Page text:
When I interviewed former President Carter about how to pursue and achieve peace in the Middle East, he made two essential points.

First: “It is possible for an American President to advance the peace process, to achieve meaningful progress. It is also necessary–more necessary now than it has ever been.”

Second: To achieve meaningful progress, however, a president must start immediately.

“As you know, it is not generally expected that they will do this in the first year or two of their administration,” Carter said of the work of prodding Israel and its neighbors not merely to negotiate but to make the compromises necessary to achieve a lasting peace.”President Clinton did not do it until his last year in office, and President Bush now is saying that he is going to try and do something. I’m not bragging about myself, but I started in the first two months of my administration. We finished it the second year I was in office. It is possible to achieve progress, if you start early enough and make it clear that peace is a priority of the administration.”

Carter is, of course, correct.

Despite the battering he takes from those who do not know the Middle East, and from those who for reasons of politics do not want to see peace between Israel and Palestine, Carter is the only member of the fraternity of current and former presidents who has any useful advice to offer an incoming American leader with regard to advancing a peace process.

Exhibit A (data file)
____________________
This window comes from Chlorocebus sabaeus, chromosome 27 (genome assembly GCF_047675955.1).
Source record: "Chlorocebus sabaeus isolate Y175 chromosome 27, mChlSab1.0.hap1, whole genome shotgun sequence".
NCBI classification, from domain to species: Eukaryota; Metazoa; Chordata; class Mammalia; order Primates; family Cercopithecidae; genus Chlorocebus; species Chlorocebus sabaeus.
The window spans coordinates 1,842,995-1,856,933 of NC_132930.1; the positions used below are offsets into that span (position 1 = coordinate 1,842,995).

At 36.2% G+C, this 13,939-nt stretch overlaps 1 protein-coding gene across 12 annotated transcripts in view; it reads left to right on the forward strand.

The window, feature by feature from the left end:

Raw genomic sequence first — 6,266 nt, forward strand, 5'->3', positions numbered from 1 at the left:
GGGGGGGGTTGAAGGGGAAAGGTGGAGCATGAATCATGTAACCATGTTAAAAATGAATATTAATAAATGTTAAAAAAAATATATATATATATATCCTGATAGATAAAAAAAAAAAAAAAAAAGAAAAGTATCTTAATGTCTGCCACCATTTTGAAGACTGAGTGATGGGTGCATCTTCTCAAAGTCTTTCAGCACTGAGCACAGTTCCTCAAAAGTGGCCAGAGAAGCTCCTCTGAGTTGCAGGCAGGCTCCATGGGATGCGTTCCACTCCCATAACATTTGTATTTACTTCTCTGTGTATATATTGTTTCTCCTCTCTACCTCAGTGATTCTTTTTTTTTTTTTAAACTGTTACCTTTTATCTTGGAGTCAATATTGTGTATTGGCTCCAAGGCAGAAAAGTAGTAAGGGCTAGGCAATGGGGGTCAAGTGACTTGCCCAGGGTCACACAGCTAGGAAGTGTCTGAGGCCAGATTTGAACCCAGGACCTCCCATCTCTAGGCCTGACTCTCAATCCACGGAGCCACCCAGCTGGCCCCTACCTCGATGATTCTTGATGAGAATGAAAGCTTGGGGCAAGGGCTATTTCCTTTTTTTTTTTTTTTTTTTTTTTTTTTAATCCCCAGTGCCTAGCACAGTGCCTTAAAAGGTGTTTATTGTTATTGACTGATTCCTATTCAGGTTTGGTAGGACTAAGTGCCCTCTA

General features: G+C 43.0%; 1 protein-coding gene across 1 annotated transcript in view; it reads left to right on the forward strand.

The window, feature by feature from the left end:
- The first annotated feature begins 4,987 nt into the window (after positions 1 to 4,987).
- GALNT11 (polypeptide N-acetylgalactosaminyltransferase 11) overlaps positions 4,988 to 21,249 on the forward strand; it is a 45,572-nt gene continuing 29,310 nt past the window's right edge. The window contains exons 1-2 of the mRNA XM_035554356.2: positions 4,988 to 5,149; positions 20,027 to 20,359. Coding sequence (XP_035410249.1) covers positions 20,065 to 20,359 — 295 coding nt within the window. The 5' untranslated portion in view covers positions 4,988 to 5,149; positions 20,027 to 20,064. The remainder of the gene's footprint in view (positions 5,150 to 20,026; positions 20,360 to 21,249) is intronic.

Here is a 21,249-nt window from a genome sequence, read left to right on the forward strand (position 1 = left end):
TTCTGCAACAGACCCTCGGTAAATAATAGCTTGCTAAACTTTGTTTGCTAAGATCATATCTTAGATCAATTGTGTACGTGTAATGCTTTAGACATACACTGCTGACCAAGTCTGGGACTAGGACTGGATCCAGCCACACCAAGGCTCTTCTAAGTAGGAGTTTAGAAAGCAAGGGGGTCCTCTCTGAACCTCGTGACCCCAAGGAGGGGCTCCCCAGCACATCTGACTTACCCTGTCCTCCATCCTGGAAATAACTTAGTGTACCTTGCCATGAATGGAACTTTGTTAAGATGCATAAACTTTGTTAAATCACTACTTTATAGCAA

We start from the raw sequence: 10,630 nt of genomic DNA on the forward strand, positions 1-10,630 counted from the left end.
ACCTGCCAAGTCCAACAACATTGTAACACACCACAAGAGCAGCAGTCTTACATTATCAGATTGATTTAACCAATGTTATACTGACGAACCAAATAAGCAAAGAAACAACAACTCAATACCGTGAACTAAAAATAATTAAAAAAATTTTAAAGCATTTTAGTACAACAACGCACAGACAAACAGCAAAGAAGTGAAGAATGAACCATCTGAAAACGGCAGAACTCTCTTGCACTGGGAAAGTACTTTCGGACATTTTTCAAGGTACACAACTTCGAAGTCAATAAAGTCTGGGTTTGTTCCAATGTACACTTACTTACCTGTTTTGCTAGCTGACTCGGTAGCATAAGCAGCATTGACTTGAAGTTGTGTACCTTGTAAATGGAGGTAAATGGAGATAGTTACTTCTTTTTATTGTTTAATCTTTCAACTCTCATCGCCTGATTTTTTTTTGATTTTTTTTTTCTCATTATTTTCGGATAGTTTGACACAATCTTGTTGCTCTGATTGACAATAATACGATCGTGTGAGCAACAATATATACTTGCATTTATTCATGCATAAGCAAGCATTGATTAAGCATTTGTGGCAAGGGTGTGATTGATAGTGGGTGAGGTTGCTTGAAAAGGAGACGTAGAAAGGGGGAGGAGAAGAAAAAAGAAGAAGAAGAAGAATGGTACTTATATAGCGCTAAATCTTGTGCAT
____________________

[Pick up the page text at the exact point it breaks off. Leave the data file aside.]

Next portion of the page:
That is why, when we sort through all of the statements that Barack Obama made during his recent visit to the Middle East, the only one that really matters is this: ”My goal is to make sure that we work starting from the minute I’m sworn in to office to try to find some breakthroughs.”

It is the commitment to engage from Day 1 that is critical.

As Carter explained to me, this has less to do with timing than with priorities.

Israeli and Palestinian leaders have grown accustomed to American Presidents who do not pay serious attention to the region until they are in the legacy-building stage of their tenures. Only when a president is thinking about how he might win a Nobel Prize for Peace does he decide to try and skip across the minefields of the Middle East.

By then, as Clinton learned and as Bush is learning, it is too late. A lame-duck president is not in a position to make progress in a part of the world that, for better or worse, responds best to strength and stability.

Obama, whose world tour was sufficiently successful to stir serious discussion of what his presidency might entail, will be in a unique position to promote peace in the region. Unlike Republican presidential candidate John McCain, who refused to meet with the Palestinians, Obama has held the right meetings with right players and begun to make the connections that will be necessary to promoting peace in the region.

More importantly, Obama has got the timeline right.

A president who is serious about Middle East peace must start working to achieve it on Day 1 — not on that day, late in a failed administration, when it occurs to him that history tends to reflect favorably upon peacemakers.